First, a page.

A new United Nations report on the human rights situation in South Sudan published today describes a multitude of horrendous violations in “searing detail,” in particular by Government forces, including cases of civilians burned alive or cut to pieces and a teenage girl being raped by ten soldiers.
Although all parties to the conflict have committed patterns of serious and systematic violence against civilians since fighting broke out in December 2013, the report says State actors bore the greatest responsibility during 2015, given the weakening of opposition forces.
The scale of sexual violence is particularly shocking, the Office of the UN High Commissioner for Human Rights (OHCHR) notes in a news release. In five months last year, from April to September, the UN recorded more than 1,300 reports of rape in just one of South Sudan's ten states, namely oil-rich Unity.
“The scale and types of sexual violence – primarily by Government SPLA forces and affiliated militia – are described in searing, devastating detail, as is the almost casual, yet calculated, attitude of those slaughtering civilians and destroying property and livelihoods,” said UN High Commissioner for Human Rights Zeid Ra'ad Al Hussein.
Women and girls are 'commodity'
He said the quantity of rapes and gang-rapes described in the report must only be “a snapshot” of the real total, with women and girls being considered “a commodity” as soldiers moved through the villages. Although this is one of the most horrendous human rights situations in the world, it has been more or less “off the international radar,” he added.
The new report is the work of an assessment team sent by the High Commissioner to the world's youngest country from October 2015 to January 2016.
Since 2013, all parties to the conflict have conducted, “attacks against civilians, rape and other crimes of sexual violence, arbitrary arrest and detention, abduction and deprivation of liberty, disappearance, including enforced disappearance, and attacks on UN personnel and peacekeeping facilities,” the report says.
Given the breadth and depth of the allegations, their gravity, consistency and recurrence and the similarities in their modus operandi, the report concludes there are reasonable grounds to believe the violations may amount to war crimes and/or crimes against humanity. Each time an area changed hands those in charge would try and kill or displace as many civilians as they could, based on their ethnic identity.
The report contains harrowing accounts of pro-opposition civilians killed by being burned alive, suffocated in containers, shot, hanged from trees or cut to pieces. One woman had been stripped naked and raped by five soldiers in front of her children on the roadside and then raped by more men in the bushes, only to return and find her children missing; another was tied to a tree after her husband was killed and had to watch her 15-year-old daughter being raped by ten soldiers.
Children have borne the brunt of the violence, being maimed, raped, recruited for hostilities and killed throughout this conflict, but there was a sharp increase in reported violations in 2015.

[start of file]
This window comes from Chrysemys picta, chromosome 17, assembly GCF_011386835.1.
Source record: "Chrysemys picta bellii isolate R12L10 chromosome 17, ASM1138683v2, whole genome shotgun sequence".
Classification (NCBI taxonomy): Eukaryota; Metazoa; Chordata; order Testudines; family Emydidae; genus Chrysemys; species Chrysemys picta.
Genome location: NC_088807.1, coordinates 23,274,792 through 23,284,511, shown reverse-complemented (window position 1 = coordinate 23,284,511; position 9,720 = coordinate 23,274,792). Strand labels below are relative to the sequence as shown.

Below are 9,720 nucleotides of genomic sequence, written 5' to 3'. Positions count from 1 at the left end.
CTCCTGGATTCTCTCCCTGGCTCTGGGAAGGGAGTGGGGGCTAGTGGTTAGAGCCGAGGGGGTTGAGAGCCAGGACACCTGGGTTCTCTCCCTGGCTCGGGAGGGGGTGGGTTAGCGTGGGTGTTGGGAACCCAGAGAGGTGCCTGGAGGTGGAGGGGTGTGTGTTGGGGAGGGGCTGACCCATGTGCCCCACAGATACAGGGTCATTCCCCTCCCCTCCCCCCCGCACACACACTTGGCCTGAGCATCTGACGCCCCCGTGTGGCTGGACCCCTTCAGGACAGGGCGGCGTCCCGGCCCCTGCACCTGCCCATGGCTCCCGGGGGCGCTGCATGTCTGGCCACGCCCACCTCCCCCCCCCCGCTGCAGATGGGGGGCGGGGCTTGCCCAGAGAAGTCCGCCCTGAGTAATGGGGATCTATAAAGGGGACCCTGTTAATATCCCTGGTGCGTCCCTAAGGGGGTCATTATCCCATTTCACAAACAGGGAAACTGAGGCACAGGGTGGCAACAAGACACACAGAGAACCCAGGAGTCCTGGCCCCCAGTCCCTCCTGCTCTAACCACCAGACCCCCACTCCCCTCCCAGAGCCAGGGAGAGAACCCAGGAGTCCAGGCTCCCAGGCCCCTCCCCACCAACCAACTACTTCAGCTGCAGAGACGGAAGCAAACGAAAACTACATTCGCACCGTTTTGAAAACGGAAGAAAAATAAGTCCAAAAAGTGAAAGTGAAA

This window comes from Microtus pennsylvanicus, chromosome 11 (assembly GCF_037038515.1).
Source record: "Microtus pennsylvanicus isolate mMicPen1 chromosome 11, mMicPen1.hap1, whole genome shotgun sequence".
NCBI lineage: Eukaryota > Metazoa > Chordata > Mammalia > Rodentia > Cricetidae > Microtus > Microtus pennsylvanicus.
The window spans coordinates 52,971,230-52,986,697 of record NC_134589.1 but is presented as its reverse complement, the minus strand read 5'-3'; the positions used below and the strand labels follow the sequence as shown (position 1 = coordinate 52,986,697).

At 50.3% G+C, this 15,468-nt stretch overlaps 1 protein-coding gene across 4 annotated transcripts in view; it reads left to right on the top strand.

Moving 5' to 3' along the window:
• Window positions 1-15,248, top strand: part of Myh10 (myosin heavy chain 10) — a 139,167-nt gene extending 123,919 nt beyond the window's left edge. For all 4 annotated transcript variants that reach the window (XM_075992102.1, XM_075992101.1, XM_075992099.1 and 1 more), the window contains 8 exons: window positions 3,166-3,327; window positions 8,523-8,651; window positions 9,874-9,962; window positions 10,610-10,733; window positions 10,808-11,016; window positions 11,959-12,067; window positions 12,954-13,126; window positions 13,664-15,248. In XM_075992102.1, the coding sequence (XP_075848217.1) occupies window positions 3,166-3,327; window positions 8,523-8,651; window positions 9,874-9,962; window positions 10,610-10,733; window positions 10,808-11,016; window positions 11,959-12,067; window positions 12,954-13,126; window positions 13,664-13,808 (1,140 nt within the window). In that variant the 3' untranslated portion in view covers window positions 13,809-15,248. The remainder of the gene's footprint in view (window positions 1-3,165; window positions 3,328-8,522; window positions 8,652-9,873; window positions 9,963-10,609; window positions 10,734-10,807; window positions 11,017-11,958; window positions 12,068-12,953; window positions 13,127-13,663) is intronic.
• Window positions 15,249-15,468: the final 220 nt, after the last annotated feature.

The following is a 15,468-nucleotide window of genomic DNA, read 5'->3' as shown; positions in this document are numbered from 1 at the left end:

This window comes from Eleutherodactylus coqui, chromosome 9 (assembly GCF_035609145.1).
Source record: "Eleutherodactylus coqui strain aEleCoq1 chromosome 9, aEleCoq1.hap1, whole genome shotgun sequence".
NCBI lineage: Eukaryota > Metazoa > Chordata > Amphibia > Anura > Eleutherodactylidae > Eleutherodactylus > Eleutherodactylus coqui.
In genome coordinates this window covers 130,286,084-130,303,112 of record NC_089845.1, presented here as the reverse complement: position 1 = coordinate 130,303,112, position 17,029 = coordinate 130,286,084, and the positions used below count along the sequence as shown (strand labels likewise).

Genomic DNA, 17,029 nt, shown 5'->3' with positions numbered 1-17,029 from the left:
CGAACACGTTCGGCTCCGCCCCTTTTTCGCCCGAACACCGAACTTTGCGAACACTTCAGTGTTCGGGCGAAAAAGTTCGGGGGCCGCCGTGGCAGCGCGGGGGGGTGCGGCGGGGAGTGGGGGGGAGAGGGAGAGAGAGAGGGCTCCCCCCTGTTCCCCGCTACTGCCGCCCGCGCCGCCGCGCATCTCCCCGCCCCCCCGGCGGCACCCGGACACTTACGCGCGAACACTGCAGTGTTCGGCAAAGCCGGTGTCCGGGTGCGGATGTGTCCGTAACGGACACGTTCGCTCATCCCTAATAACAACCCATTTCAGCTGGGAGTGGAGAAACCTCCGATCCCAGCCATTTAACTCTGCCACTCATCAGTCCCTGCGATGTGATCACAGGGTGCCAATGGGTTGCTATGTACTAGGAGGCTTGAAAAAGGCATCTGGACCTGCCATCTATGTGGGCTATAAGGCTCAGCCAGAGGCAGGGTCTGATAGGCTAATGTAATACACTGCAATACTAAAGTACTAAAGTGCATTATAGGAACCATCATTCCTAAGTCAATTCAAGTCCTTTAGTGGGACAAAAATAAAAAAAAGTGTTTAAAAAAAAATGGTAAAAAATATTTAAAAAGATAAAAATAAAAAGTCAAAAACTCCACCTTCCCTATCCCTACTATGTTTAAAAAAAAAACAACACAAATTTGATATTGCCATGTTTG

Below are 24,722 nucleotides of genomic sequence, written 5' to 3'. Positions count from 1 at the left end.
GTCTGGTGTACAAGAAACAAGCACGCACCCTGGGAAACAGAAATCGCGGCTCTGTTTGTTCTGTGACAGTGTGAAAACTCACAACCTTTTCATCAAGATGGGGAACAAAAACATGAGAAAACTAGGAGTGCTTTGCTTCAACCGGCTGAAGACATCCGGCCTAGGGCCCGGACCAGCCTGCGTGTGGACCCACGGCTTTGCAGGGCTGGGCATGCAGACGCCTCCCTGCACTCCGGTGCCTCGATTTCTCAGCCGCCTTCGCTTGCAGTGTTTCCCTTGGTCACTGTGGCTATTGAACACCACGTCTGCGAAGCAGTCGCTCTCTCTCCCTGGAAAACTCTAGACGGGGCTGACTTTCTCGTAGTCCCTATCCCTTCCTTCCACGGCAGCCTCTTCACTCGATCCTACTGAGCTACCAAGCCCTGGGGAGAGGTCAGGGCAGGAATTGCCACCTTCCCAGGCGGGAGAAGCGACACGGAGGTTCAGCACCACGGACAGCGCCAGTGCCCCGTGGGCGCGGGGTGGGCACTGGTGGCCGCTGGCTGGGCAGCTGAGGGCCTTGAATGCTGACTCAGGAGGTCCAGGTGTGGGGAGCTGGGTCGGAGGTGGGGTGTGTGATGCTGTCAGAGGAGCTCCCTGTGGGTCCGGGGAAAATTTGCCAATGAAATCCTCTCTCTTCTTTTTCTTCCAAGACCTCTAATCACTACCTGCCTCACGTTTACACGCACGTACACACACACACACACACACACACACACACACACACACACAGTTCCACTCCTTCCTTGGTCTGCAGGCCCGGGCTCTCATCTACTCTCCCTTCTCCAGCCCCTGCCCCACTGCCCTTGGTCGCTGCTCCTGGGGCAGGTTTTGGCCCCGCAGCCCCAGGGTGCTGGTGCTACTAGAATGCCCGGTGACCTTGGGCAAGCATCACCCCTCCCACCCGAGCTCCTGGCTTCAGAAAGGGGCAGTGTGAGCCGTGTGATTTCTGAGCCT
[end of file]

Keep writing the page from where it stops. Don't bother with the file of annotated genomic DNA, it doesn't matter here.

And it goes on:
Also in 2015, at least seven journalists were killed and many activists arrested. “Civil society activists, human rights defenders, humanitarian actors, journalists and print media and even UN staff members have been the subject of threats, intimidation, harassment, detention and in some instances death by the Government,” the report says.
The report also highlights the considerable challenges to administering justice in South Sudan, citing “a chronic failure to ensure a modicum of accountability…with grants of amnesty or immunity being the norm.”
The report recommends that the Human Rights Council continue to monitor developments in the country and consider the establishment of a dedicated mechanism to report on progress towards accountability and on the human rights situation there.
The report also calls on the Transitional Government of National Unity – once established – to stop current violations and abuses of the rights of children, prevent their recurrence, eliminate sexual- and gender-based violence, promote and respect the role of civil society, and guarantee the freedoms of opinion and expression, and of peaceful assembly.
Briefing the press at UN Headquarters in New York, Assistant Secretary-General for Human Rights Ivan Šimonović, said that the report goes beyond simply listing violations by highlighting the need to break the cycle of violence historically taking place.
One of the major problems is that “rape is accepted” in South Sudan, said Mr. Šimonović, who recently visited the country. “Rape is happening in the presence of family members and women are forced to march the street naked,” he added.
Stressing the importance of bringing perpetrators to justice, he said establishing a hybrid court consisting of domestic and foreign judges, as agreed in the August 2015 peace accord, is a good starting point for accountability.
David Marshall, coordinator of the UN human rights assessment mission to South Sudan, told the same briefing that the Government undertook a “scorched-earth” policy – a military tactic involving deliberate and usually widespread destruction of property and resources so that an invading enemy cannot use them. The military leaders who committed atrocities should not be part of the transitional Government, he said.